Guantanamo Inmates Make Case To Spanish Court

The controversy over the treatment of detainees at Guantanamo Bay, Cuba, has made headlines around the world. It has also spilled into a Spanish court.

A few years ago, Spain's National Court was given the power to investigate torture and other serious crimes anywhere in the world, even if no Spanish citizens were involved. The ruling has triggered a flood of international suits, including two cases regarding Guantanamo detainees.

Critics say the Spanish tribunal is out of control, while proponents say it is advancing the cause of international justice. But the Spanish parliament has asked government to limit future cases to those directly involving Spanish citizens.

Spain's National Court operates under the principle of universal jurisdiction. As a result of a 2005 ruling by the Constitutional Court, the National Court must investigate allegations of crimes like torture and terrorism in another country if no legal action is being taken there.

Now, the court's docket contains more than a dozen cases in countries including China, Morocco, Israel and the United States.

Former inmate Lahcen Ikasrien told Spanish television recently that he was tortured at the U.S. detention center at Guantanamo Bay.

A Spanish investigating magistrate, Baltasar Garzon, tried to prosecute the Moroccan-born Ikasrien and some other former Guantanamo prisoners for terrorism. But the cases fell through because the evidence was deemed to have been obtained under torture.

So in March of this year, Garzon started an investigation into allegations that former Attorney General Alberto Gonzales and five other Bush administration lawyers gave legal justification for torture at Guantanamo. Spain's attorney general tried to block his investigation, so Garzon opened a broader case against what he calls the possible perpetrators and instigators of a systematic plan of torture.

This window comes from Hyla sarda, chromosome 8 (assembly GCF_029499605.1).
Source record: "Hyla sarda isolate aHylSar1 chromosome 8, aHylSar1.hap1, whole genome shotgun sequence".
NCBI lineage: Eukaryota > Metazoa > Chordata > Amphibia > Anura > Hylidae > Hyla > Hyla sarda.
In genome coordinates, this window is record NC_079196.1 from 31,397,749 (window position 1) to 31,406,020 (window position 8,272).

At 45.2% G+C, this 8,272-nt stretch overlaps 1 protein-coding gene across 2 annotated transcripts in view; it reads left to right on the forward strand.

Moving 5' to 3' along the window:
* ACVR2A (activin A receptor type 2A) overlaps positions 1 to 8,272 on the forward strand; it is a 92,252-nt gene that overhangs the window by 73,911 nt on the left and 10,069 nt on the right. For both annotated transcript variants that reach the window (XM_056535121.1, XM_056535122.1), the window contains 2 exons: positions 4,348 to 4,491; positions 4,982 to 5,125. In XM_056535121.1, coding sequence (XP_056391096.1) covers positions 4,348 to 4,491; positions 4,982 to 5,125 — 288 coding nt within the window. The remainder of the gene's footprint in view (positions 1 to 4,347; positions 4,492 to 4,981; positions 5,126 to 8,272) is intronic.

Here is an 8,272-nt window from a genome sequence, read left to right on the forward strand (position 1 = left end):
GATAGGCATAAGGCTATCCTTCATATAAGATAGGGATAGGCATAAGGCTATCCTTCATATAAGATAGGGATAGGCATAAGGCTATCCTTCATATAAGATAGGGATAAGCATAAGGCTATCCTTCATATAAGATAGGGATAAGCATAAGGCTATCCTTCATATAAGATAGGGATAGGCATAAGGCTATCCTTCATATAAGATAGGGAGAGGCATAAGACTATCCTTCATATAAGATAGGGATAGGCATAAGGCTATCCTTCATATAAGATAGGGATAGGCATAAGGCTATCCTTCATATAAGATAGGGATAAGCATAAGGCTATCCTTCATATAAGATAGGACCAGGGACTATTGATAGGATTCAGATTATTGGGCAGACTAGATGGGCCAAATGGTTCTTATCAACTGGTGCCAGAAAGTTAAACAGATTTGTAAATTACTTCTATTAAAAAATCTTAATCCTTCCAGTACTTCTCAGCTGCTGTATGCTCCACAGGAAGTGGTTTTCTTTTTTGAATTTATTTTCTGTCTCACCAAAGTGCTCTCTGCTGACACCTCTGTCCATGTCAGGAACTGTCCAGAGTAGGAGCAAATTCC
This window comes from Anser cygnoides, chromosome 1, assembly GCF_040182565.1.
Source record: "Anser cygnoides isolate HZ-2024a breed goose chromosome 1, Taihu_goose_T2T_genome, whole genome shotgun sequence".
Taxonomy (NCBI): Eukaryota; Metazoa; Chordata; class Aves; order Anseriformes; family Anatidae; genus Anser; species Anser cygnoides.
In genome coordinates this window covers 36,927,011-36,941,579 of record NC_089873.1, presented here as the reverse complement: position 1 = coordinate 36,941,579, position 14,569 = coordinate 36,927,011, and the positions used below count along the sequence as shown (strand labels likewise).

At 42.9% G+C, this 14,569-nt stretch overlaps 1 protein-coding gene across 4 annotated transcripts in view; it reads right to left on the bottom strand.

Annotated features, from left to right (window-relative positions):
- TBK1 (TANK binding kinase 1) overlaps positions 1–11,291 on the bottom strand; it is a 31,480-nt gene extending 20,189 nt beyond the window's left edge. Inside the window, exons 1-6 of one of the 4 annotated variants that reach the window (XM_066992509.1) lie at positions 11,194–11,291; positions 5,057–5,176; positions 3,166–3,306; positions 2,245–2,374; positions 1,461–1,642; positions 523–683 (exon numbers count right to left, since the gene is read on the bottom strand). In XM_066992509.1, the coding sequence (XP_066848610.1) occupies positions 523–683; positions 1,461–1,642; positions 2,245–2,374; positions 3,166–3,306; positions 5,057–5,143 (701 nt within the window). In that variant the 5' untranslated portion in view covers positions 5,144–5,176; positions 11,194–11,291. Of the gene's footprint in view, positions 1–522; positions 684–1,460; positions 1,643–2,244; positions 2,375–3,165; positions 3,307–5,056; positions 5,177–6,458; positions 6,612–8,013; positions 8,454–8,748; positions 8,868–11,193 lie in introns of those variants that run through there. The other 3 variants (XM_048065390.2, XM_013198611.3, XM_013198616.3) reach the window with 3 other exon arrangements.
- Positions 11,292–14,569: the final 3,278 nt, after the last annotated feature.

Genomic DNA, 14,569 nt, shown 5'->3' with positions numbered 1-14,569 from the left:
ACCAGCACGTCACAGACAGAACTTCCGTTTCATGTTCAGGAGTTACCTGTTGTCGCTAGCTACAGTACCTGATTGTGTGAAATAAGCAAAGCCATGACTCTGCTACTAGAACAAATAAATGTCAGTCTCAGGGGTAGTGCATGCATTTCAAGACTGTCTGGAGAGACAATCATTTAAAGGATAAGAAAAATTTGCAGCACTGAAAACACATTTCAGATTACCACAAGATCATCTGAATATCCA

National Court Judge Javier Gomez Bermudez presides over most major terrorism cases in Spain, including the Madrid bombing trial a few years ago. He would most likely be on the bench for any case regarding Guantanamo.

In his first public comments regarding the treatment of detainees at Guantanamo, Gomez Bermudez told NPR that he has concerns about Spanish jurisdiction. He said the proposed closure of the prison at Guantanamo, current investigations in the U.S. and the recent release of documents raise doubts about whether legal action in Spain is warranted.

"It's evident that in an international community of democratic states, no state can arrogate to itself the authority to supervise what another is doing — except in the case that the other is doing absolutely nothing," he said. "If President Obama is taking a series of decisions in favor of human rights, it doesn't make apparent sense for us to come and put icing on the cake."

Other judges say the National Court is being distracted from its domestic work. And the policy of universal jurisdiction has become a headache for Spanish diplomats. Israel is furious over an investigation into its actions in the Gaza Strip. China is outraged by an investigation of three Chinese ministers over Beijing's crackdown in Tibet.

So far, only one person has been convicted in Spain in a case based on universal jurisdiction. But proponents say the mere act of investigating draws attention both to the atrocities and to the perpetrators.

Gonzalo Boye is a human rights lawyer who brought the initial case against the Bush administration officials. He thinks his actions helped move the U.S. debate over harsh interrogation techniques at Guantanamo.

"Well, I think in America this was something that was on the agenda, and people were talking about that but until they saw really that there is a problem and that they may face charges outside the U.S., then they took it seriously," he says.

Americans should embrace universal jurisdiction, he says, because America was once one of the early proponents of the idea — at the Nuremberg trials of Nazi leaders after World War II.

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